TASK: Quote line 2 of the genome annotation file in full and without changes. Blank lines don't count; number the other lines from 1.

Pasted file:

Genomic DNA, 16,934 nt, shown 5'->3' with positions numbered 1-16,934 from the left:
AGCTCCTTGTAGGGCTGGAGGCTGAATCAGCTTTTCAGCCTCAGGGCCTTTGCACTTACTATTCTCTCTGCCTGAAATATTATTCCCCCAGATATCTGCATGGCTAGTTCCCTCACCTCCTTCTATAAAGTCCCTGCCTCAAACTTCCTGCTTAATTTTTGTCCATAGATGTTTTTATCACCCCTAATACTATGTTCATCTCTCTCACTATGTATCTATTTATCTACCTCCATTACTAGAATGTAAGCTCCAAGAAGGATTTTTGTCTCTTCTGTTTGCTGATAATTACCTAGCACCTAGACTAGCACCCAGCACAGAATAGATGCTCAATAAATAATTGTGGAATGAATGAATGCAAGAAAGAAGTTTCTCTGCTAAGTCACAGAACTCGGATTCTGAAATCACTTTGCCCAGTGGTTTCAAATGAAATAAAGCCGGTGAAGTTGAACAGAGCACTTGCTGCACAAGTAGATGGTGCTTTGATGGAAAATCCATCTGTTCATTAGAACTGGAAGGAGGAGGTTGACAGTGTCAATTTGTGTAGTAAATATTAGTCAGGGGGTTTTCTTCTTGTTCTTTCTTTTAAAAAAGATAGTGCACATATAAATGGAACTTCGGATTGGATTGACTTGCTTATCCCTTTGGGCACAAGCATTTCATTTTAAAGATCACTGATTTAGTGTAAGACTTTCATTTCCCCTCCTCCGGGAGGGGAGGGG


AGCTCCTTGTAGGGCTGGAGGCTGAATCAGCTTTTCAGCCTCAGGGCCTTTGCACTTACTATTCTCTCTGCCTGAAATATTATTCCCCCAGATATCTGCATGGCTAGTTCCCTCACCTCCTTCTATAAAGTCCCTGCCTCAAACTTCCTGCTTAATTTTTGTCCATAGATGTTTTTATCACCCCTAATACTATGTTCATCTCTCTCACTATGTATCTATTTATCTACCTCCATTACTAGAATGTAAGCTCCAAGAAGGATTTTTGTCTCTTCTGTTTGCTGATAATTACCTAGCACCTAGACTAGCACCCAGCACAGAATAGATGCTCAATAAATAATTGTGGAATGAATGAATGCAAGAAAGAAGTTTCTCTGCTAAGTCACAGAACTCGGATTCTGAAATCACTTTGCCCAGTGGTTTCAAATGAAATAAAGCCGGTGAAGTTGAACAGAGCACTTGCTGCACAAGTAGATGGTGCTTTGATGGAAAATCCATCTGTTCATTAGAACTGGAAGGAGGAGGTTGACAGTGTCAATTTGTGTAGTAAATATTAGTCAGGGGGTTTTCTTCTTGTTCTTTCTTTTAAAAAAGATAGTGCACATATAAATGGAACTTCGGATTGGATTGACTTGCTTATCCCTTTGGGCACAAGCATTTCATTTTAAAGATCACTGATTTAGTGTAAGACTTTCATTTCCCCTCCTCCGGGAGGGGAGGGG